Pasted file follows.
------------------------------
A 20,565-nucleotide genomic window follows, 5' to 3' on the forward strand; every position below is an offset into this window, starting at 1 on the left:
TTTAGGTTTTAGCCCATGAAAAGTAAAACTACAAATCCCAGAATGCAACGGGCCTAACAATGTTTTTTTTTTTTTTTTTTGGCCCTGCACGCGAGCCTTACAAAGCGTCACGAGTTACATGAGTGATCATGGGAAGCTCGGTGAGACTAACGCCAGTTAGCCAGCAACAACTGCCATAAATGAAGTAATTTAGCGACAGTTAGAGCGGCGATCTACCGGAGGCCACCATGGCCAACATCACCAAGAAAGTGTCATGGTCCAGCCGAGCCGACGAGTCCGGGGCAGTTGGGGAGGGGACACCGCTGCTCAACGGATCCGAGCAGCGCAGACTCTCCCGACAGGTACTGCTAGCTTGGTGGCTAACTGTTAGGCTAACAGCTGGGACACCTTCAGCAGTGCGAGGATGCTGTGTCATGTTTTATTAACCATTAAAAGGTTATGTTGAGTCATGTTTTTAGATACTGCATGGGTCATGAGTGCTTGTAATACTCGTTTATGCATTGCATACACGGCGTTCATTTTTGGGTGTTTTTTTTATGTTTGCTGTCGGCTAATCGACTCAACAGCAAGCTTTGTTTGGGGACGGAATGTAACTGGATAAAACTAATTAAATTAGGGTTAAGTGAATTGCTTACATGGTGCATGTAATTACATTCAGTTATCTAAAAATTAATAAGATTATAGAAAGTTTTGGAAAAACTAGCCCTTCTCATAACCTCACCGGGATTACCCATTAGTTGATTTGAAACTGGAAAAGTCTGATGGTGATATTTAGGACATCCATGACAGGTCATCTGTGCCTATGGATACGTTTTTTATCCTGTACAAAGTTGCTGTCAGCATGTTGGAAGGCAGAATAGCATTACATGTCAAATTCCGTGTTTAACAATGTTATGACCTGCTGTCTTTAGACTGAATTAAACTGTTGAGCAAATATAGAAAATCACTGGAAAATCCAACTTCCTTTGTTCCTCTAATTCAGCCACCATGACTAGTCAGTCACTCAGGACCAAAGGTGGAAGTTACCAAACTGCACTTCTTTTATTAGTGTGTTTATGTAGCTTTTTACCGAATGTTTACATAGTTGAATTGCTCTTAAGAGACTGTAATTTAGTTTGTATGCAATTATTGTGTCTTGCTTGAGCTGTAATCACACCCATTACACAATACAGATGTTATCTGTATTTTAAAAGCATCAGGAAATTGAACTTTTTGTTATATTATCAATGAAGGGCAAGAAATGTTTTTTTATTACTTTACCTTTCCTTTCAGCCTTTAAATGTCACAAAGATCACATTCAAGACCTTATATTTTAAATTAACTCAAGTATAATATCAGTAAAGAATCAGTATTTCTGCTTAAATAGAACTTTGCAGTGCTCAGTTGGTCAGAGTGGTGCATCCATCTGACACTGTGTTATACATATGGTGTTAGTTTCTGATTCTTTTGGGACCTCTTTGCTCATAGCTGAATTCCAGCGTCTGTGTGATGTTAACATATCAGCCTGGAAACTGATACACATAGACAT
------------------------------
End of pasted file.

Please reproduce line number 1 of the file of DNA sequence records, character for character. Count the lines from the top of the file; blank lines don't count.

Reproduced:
A 20,565-nucleotide genomic window follows, 5' to 3' on the forward strand; every position below is an offset into this window, starting at 1 on the left: